Thursday, August 27th, 2015...10:00 am

The Life of Jesus?

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This post is part of an ongoing series featuring items from the newly acquired Julio Mario Santo Domingo Collection.

Img0002Léo Taxil was actually the pen name for Gabriel-Antoine Jogand-Pagès, a man born in Marseille who was educated by Jesuits in the mid 19th-century.  He became extremely disillusioned with the Catholic faith during his time among them and eventually became known for his anti-Catholic writings of books like La vie de Jesus.  The volume was originally published in 1882 by his own house, Libraire Anti-Clericale, and our copy is from 1900.

The volume points out from Taxil’s perspective the errors, inconsistencies, and false beliefs in a satiric style about the life of Jesus.  It has direct quotes from the Gospels along with Taxil’s critiques.

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La Vie de Jésus par Leo Taxil, dessin de Pepin : [affiche] / [Pepin] - 1This color poster is presumably promoting the volume and appears to take Taxil’s criticism and disdain of the Catholic Church even further if you look at the image compared to the title page of the volume.  The comic illustrations in the text are by someone named Pépin and enhance this critical viewpoint.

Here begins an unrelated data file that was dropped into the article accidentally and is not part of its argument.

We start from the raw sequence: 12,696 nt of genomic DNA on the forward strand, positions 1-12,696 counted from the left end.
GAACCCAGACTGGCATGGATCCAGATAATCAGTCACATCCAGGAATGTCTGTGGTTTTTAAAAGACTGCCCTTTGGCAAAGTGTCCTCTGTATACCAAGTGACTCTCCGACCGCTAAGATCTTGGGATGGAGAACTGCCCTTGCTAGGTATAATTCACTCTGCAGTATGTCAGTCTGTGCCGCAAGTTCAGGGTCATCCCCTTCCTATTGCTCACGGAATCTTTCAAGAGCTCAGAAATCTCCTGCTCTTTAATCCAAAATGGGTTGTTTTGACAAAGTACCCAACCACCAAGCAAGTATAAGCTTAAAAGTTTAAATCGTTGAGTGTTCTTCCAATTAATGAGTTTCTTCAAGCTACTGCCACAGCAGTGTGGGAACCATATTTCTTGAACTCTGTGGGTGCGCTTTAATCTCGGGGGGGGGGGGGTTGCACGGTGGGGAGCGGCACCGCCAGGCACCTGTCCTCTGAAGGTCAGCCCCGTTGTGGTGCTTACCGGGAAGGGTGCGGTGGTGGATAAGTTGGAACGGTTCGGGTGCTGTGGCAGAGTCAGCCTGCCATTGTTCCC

Taxil is also famous for what is known as the Taxil Hoax.  The Hoax centered on Taxil’s fake conversion to the Roman Catholic religion after a long history of anti-clerical publications.  After this conversion he began publishing materials accusing Freemasons of being in league with Satan by making up eyewitness accounts of their participation in satanic rituals.  The amazing part is that this hoax went on for a little over ten years from the point where Taxil apparently underwent his “conversion” until he confessed on the front page of Le Frondeur, a Parisian newspaper, in 1897.  Taxil later stated that he made up such grotesque accounts to mock the Freemasons, but to his surprise people took his outlandish and outrageous statements as truth.

What is even more unbelievable is that even in present day the information and accounts from Taxil’s books are used in other anti-Masonic writings as authentic proof, even though Taxil admitted that he made it all up over 100 years ago!  It would appear that the zeal of persecuting Freemasons completely erased any need for checking the authenticity of their source material.

If you want to read the original French text of La vie de Jésus /par Léo Taxil ; dessins comiques par Pépin. Paris : Librairie Anti-Clericale, [©1900] BT304.95.T39 1900 it can be found in Historical Collections at the Andover-Harvard Theological Library.

Thanks to Alison Harris, Julio Mario Santo Domingo Project Manager and Nell Carlson from Andover-Harvard Theological Library, for contributing this post.

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